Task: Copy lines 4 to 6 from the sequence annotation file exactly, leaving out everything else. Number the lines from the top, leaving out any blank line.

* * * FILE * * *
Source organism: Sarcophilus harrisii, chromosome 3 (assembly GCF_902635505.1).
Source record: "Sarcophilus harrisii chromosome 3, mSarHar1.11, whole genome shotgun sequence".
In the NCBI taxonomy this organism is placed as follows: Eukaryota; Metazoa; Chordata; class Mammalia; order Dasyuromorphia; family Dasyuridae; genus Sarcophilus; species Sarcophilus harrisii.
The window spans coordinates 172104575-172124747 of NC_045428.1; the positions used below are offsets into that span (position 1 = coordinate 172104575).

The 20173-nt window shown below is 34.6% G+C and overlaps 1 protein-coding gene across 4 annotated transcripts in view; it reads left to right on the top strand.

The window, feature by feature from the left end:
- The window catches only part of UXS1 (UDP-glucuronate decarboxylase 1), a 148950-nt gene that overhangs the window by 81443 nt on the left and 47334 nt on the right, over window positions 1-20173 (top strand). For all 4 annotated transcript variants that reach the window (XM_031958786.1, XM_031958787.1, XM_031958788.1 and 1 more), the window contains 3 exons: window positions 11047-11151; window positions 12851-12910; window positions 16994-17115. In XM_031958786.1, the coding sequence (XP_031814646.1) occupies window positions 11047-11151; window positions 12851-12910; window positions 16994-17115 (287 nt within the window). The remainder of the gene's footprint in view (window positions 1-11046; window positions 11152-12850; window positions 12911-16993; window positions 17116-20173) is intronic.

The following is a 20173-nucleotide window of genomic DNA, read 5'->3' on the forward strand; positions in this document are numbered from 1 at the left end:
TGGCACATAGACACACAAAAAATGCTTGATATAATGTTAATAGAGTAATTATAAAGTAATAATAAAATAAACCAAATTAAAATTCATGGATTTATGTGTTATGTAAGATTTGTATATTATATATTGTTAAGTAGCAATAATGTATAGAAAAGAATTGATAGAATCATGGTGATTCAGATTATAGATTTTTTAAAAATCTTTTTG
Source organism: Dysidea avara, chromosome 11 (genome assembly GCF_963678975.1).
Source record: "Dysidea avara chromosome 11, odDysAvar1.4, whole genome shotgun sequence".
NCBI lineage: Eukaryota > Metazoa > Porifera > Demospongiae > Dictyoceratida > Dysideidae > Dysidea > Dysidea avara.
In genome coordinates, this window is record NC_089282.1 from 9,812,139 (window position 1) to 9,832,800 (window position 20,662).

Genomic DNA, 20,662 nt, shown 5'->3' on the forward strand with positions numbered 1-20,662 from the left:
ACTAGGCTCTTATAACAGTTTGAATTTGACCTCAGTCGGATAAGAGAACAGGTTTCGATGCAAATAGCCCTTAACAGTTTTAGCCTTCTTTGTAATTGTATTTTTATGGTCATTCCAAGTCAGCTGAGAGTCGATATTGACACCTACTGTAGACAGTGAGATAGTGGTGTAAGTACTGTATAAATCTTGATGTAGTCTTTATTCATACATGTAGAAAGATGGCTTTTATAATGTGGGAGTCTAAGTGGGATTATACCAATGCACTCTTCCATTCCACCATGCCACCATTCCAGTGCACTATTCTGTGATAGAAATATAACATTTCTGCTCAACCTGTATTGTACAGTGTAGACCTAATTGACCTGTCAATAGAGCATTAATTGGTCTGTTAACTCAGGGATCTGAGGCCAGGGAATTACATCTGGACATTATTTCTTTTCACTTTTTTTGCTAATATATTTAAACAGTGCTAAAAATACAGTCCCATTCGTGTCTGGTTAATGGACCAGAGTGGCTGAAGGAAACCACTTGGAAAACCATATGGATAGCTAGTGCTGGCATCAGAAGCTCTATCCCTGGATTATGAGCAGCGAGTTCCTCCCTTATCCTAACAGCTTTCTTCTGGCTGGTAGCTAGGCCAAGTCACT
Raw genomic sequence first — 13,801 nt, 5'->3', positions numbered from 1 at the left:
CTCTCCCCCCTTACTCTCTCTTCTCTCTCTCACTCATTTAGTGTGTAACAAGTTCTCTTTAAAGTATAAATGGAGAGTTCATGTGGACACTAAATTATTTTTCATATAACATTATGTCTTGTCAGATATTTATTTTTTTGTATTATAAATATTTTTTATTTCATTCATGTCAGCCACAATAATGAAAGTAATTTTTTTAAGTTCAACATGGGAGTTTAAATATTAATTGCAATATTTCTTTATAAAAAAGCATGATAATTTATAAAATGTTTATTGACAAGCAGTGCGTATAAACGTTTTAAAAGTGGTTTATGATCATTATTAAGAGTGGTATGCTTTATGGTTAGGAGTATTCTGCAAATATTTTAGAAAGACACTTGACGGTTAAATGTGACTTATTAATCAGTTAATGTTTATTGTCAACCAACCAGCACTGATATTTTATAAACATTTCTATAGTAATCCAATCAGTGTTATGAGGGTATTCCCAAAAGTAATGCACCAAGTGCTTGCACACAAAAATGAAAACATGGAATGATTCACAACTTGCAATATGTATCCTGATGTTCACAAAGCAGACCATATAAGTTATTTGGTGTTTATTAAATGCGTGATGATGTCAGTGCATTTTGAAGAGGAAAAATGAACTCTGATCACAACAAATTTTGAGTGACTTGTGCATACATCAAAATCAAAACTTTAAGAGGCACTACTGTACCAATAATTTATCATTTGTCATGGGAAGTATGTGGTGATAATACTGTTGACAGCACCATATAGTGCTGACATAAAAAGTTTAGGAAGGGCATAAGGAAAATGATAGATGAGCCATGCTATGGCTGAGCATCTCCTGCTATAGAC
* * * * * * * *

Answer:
The window spans coordinates 172104575-172124747 of NC_045428.1; the positions used below are offsets into that span (position 1 = coordinate 172104575).

The 20173-nt window shown below is 34.6% G+C and overlaps 1 protein-coding gene across 4 annotated transcripts in view; it reads left to right on the top strand.

The window, feature by feature from the left end: